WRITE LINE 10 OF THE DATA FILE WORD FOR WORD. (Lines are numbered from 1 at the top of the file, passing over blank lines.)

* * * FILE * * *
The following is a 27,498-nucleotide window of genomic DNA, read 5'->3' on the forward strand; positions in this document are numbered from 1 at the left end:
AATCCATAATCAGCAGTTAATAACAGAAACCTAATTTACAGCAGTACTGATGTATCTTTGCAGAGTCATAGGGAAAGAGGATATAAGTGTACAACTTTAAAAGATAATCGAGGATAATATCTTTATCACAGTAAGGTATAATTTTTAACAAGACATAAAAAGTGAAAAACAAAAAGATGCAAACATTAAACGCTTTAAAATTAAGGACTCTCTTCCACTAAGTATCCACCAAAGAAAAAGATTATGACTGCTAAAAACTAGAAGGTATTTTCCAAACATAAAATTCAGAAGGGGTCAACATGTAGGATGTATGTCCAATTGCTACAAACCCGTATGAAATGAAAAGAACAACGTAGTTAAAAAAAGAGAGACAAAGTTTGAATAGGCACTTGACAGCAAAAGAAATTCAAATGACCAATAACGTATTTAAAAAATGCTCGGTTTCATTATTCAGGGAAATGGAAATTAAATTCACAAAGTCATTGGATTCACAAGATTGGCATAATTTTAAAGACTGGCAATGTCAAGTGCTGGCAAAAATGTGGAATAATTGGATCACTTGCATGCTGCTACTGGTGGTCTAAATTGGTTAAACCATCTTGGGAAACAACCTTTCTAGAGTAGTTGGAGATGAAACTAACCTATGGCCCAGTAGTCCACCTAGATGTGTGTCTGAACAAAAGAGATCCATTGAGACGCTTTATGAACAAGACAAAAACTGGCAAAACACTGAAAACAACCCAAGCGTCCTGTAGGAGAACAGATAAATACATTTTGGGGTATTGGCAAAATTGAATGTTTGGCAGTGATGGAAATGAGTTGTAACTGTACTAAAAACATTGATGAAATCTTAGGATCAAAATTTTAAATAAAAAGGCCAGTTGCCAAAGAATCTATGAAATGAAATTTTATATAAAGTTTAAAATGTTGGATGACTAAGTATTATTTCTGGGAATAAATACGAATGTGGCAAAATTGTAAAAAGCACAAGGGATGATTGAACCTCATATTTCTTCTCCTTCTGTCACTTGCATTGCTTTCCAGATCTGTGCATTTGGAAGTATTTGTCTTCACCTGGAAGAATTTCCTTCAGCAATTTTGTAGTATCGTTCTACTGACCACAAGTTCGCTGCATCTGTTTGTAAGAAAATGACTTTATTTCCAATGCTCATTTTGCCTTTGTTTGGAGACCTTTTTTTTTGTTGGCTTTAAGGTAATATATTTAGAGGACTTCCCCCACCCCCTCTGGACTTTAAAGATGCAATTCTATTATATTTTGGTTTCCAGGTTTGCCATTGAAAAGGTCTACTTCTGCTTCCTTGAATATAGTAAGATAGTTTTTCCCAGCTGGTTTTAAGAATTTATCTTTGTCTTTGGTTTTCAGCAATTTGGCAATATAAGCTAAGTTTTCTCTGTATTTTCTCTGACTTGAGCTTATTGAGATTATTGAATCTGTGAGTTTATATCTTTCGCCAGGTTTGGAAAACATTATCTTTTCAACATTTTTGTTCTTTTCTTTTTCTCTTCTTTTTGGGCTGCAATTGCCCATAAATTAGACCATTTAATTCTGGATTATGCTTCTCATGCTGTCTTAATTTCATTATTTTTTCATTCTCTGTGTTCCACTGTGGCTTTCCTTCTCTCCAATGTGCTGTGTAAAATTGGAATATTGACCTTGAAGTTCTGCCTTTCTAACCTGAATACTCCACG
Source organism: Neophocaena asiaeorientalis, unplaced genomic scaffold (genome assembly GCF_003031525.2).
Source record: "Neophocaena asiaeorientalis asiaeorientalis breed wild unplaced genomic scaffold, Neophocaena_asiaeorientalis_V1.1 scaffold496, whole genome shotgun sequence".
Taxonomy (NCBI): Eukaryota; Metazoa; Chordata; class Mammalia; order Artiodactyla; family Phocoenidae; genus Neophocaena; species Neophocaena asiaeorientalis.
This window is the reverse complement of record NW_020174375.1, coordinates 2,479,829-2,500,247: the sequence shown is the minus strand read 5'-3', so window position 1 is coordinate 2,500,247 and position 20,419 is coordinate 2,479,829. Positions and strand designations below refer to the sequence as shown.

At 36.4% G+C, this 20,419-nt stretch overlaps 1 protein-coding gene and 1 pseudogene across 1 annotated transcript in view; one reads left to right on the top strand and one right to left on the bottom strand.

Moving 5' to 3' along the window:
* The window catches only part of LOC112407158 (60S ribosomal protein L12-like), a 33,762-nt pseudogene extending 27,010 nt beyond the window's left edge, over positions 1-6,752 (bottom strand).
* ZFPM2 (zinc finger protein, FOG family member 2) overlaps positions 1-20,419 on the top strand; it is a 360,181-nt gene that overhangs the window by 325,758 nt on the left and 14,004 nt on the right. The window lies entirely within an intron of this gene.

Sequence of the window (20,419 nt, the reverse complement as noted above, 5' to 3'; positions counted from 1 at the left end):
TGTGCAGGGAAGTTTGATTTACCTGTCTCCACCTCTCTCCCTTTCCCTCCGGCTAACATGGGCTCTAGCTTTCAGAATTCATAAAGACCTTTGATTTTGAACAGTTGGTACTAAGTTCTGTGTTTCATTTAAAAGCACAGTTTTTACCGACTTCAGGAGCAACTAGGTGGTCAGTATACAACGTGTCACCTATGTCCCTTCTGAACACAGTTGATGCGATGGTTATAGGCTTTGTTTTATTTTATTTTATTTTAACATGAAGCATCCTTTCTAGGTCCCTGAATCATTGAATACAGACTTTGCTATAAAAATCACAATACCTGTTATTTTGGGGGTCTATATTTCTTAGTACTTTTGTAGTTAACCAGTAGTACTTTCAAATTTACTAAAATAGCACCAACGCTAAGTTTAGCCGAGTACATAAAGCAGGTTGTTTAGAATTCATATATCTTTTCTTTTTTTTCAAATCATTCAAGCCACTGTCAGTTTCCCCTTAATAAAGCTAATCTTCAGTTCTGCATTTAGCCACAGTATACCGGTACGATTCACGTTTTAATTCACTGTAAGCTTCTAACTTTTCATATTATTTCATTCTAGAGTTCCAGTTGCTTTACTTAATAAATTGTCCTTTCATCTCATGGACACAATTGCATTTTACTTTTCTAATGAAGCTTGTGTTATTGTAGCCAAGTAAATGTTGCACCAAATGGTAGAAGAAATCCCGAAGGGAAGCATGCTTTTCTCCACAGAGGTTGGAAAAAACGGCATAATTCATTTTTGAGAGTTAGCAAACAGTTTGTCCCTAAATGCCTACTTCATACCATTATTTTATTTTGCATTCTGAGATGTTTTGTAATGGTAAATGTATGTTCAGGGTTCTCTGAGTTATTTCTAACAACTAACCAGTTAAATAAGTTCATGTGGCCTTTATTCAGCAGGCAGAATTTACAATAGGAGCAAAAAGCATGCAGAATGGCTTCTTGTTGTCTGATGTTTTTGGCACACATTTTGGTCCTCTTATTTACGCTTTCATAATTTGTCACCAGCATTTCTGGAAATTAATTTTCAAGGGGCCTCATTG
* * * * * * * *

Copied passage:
* ZFPM2 (zinc finger protein, FOG family member 2) overlaps positions 1-20,419 on the top strand; it is a 360,181-nt gene that overhangs the window by 325,758 nt on the left and 14,004 nt on the right. The window lies entirely within an intron of this gene.